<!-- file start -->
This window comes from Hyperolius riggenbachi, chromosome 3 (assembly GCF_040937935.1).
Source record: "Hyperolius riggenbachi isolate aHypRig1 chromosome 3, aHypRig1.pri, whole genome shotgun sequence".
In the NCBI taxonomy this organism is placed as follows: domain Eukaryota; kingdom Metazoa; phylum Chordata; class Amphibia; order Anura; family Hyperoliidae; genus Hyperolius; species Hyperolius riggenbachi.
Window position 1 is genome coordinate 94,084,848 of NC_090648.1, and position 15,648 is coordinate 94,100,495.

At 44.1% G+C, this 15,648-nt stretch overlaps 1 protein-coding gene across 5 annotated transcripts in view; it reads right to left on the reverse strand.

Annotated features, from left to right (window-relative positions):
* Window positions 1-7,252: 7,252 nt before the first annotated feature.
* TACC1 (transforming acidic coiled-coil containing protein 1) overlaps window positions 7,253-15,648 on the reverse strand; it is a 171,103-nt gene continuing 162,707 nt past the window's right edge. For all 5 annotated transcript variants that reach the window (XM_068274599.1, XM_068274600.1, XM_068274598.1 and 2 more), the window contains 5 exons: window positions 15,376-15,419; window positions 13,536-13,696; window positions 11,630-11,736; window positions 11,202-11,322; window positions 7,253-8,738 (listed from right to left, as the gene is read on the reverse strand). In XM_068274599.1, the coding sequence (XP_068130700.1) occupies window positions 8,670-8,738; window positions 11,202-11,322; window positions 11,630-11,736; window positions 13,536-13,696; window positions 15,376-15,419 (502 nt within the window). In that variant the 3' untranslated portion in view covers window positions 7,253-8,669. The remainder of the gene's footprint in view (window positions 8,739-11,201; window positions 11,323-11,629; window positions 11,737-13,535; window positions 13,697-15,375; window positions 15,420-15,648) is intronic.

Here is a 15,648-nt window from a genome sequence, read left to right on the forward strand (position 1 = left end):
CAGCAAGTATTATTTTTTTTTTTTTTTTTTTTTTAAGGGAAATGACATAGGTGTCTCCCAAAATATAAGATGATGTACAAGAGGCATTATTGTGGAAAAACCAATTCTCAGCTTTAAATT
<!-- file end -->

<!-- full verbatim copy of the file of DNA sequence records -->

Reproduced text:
This window comes from Hyperolius riggenbachi, chromosome 3 (assembly GCF_040937935.1).
Source record: "Hyperolius riggenbachi isolate aHypRig1 chromosome 3, aHypRig1.pri, whole genome shotgun sequence".
In the NCBI taxonomy this organism is placed as follows: domain Eukaryota; kingdom Metazoa; phylum Chordata; class Amphibia; order Anura; family Hyperoliidae; genus Hyperolius; species Hyperolius riggenbachi.
Window position 1 is genome coordinate 94,084,848 of NC_090648.1, and position 15,648 is coordinate 94,100,495.

At 44.1% G+C, this 15,648-nt stretch overlaps 1 protein-coding gene across 5 annotated transcripts in view; it reads right to left on the reverse strand.

Annotated features, from left to right (window-relative positions):
* Window positions 1-7,252: 7,252 nt before the first annotated feature.
* TACC1 (transforming acidic coiled-coil containing protein 1) overlaps window positions 7,253-15,648 on the reverse strand; it is a 171,103-nt gene continuing 162,707 nt past the window's right edge. For all 5 annotated transcript variants that reach the window (XM_068274599.1, XM_068274600.1, XM_068274598.1 and 2 more), the window contains 5 exons: window positions 15,376-15,419; window positions 13,536-13,696; window positions 11,630-11,736; window positions 11,202-11,322; window positions 7,253-8,738 (listed from right to left, as the gene is read on the reverse strand). In XM_068274599.1, the coding sequence (XP_068130700.1) occupies window positions 8,670-8,738; window positions 11,202-11,322; window positions 11,630-11,736; window positions 13,536-13,696; window positions 15,376-15,419 (502 nt within the window). In that variant the 3' untranslated portion in view covers window positions 7,253-8,669. The remainder of the gene's footprint in view (window positions 8,739-11,201; window positions 11,323-11,629; window positions 11,737-13,535; window positions 13,697-15,375; window positions 15,420-15,648) is intronic.

Here is a 15,648-nt window from a genome sequence, read left to right on the forward strand (position 1 = left end):
CAGCAAGTATTATTTTTTTTTTTTTTTTTTTTTTAAGGGAAATGACATAGGTGTCTCCCAAAATATAAGATGATGTACAAGAGGCATTATTGTGGAAAAACCAATTCTCAGCTTTAAATT